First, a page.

A Real-Life Witch School

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Witch School, the physical campus of an online school by the same name, opened to the public earlier this year in Hoopeston, IL. Since its Internet beginnings in September of 2001, Witch School has grown into a community of more than 172,000 students. It provides students with exposure to a broad range of subjects affecting and related to pagan thought, Wiccan thought, and magic, which Arch Priest of the Correllian Tradition (a religion affiliated with Wicca) Don Lewis described as "the idea that, by connecting to your soul, you can influence your life metaphysically."

When the campus was first built, in 2003, the reactions of the local community were "mixed," according to Lewis, who will become the president of Witch School on Halloween. In a recent interview with LawCrossing, Lewis described a large protest against the school. At first, it seemed that the Hoopeston populace expected to be harmed, not charmed, by the goings-on at Witch School. The Hoopeston police chief assured Lewis and Witch School founder Ed Hubbard that many protestors were not residents but members of conservative churches from outside of Hoopeston. Letters later came from true Hoopeston locals expressing that the protest did not represent the views of the majority.

The primary factor fueling objections to Witch School is the rampant misinformation that dominates popular conceptions about Wicca. Most of us have probably heard of Wicca and may even associate it with the commonly recognized symbol of faith used by many Wiccans: the pentagram within a circle. This association is not an error. However, many people make the misguided assumption that this symbol expresses the followers' allegiance to the devil, Satanism, or any number of evil affiliations. In contrast, adherents of the Wiccan religion claim they engage in magic for the purpose of creating good. Lewis cited a tenet from The Wiccan Rede, "Do as you will, but harm none," and stated that this is "the religion's strongest rule."

When asked what core message he would give people about his religion, Lewis replied, "That we are on a spiritual path, which is concerned with being better people...our goal is to advance our spirituality. We're not really different, except in our 'window dressing,' from anybody else." Lewis agreed that harmful or evil magic is considered antithetical to Wiccan beliefs, yet despite efforts to educate protestors about his religion, he has found that most people revert to false stereotypes. However, Lewis added, "We don't worry about them."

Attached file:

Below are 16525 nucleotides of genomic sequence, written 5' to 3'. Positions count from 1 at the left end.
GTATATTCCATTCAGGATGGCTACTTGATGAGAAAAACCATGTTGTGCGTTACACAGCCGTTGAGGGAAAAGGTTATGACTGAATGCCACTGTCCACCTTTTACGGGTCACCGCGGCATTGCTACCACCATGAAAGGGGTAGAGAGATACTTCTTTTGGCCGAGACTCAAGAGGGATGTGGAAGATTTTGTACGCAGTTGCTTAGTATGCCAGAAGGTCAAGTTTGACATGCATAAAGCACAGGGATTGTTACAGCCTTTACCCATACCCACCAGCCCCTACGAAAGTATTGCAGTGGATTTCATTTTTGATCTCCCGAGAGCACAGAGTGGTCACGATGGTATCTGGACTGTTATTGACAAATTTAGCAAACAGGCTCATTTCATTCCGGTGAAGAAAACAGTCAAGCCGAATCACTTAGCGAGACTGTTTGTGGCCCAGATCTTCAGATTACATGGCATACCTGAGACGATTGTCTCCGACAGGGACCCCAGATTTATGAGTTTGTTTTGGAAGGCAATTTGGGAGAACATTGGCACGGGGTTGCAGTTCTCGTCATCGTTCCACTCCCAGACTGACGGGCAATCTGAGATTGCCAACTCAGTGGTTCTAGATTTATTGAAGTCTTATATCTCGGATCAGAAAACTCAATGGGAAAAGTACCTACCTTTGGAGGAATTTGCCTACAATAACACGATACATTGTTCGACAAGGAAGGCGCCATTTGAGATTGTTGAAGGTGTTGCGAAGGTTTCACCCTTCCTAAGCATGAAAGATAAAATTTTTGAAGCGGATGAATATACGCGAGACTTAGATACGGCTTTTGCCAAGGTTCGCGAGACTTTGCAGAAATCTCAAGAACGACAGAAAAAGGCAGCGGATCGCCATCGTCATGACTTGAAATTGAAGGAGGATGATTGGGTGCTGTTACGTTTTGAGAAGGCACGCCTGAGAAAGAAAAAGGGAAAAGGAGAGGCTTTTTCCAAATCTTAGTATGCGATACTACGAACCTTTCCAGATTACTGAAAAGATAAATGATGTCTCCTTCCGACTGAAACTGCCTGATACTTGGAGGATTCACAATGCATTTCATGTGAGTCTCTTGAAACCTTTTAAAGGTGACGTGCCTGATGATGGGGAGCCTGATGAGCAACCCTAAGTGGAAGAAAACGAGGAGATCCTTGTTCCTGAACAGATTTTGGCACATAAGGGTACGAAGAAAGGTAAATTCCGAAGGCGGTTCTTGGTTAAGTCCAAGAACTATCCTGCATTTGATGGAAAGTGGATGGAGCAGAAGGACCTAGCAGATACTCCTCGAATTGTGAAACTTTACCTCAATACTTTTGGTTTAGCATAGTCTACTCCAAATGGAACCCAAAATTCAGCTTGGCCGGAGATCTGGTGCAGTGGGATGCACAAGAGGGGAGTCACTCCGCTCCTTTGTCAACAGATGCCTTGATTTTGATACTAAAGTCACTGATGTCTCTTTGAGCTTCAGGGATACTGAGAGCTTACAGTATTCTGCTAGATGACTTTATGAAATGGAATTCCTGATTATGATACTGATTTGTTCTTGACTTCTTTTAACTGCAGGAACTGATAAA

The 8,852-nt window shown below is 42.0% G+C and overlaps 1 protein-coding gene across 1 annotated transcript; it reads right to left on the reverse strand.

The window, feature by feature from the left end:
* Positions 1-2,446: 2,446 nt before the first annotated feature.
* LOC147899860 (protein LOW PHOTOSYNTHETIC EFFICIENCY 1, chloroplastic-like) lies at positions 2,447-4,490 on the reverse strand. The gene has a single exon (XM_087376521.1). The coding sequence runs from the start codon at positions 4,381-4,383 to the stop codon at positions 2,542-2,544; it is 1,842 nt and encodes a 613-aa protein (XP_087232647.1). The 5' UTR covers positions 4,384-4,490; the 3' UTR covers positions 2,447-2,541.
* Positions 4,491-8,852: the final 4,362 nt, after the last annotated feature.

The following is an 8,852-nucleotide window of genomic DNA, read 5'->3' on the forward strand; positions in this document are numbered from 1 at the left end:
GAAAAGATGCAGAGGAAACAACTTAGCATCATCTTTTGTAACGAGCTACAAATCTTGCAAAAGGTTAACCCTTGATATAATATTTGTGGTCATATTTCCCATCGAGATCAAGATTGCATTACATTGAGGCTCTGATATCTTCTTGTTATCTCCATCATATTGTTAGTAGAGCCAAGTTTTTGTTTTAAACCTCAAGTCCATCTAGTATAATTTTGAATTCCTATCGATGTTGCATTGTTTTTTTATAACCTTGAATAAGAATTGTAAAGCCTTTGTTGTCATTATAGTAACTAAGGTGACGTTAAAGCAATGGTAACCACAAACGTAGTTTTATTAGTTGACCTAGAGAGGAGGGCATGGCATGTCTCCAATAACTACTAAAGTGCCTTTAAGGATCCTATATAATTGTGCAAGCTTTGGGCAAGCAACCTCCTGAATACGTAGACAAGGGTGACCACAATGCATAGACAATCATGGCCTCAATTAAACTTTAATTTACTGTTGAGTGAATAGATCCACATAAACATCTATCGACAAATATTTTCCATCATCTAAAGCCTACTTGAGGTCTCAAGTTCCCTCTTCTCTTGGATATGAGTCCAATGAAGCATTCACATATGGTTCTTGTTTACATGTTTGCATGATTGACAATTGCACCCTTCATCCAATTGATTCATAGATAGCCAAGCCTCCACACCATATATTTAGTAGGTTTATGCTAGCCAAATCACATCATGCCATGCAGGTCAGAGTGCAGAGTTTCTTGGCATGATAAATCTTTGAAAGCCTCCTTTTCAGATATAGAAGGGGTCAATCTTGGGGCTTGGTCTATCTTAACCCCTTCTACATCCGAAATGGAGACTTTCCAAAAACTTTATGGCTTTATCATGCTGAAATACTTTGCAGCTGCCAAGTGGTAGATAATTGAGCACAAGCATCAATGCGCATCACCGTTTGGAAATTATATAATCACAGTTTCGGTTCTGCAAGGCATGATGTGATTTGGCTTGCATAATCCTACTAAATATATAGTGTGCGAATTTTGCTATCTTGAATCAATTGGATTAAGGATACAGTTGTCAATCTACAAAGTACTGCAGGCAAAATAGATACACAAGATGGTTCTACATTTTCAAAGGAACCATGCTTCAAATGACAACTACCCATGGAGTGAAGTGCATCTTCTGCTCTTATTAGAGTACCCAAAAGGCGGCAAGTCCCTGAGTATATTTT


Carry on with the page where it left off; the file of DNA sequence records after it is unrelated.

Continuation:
At Witch School, Lewis, Hubbard, and fellow faithful pagans forge ahead in the education of would-be Wiccans. Students learn about the historical and philosophical sides of Wicca, as well as the skills needed to be active participants in the Wiccan religion. While magic of various kinds is an integral part of a witch-student's education, there is more to the curriculum than a hocus pocus focus. The school is divided into departments such as History, English, Community Development, and Arts and Crafts. Less mainstream department headings include Divinatory Arts, Paganism, and Gods and Goddesses. Classes inform pupils-of-the-paranormal on Kabbalah, tarot, voodoo, aromatherapy, crystal and gem magic, floral healing, palmistry, magical cooking, incense, and séance.

But don't be fooled by the seemingly superfluous subject matter. Students also learn about subjects included in a number of well-respected educational foci. Herbalism and animal herbology, for example, are important aspects of Traditional Chinese Medicine, or Yizhong Zhongyau. Equally important in Traditional Chinese Medicine is the concept of yin and yang as codependent, mutually interchangeable universal principals, which is echoed in the Wiccan tradition of the Lord and Lady. Witch School also offers classes in meditation, yet another widely respected practice, which, like much of the curriculum at the school, was studied centuries before the occidental educational prospectus was devised.

Witch School provides mathematics instruction in classes about Pythagoras and numerology. Perhaps Freud would be happy to know that dreams are an important topic of study. The humanities are not neglected at Witch School, either; students study poetry, foreign languages (including the Hebrew alphabet), cultural history (including that of the ancient Druids and Celts, ancient Egyptians, and ancient Etruscans and Sumerians), Russian paganism, and even the current-day implications of Wicca in the military. Witch School also dedicates a number of classes to spelling; of course, by this we mean incantation, not denotation.

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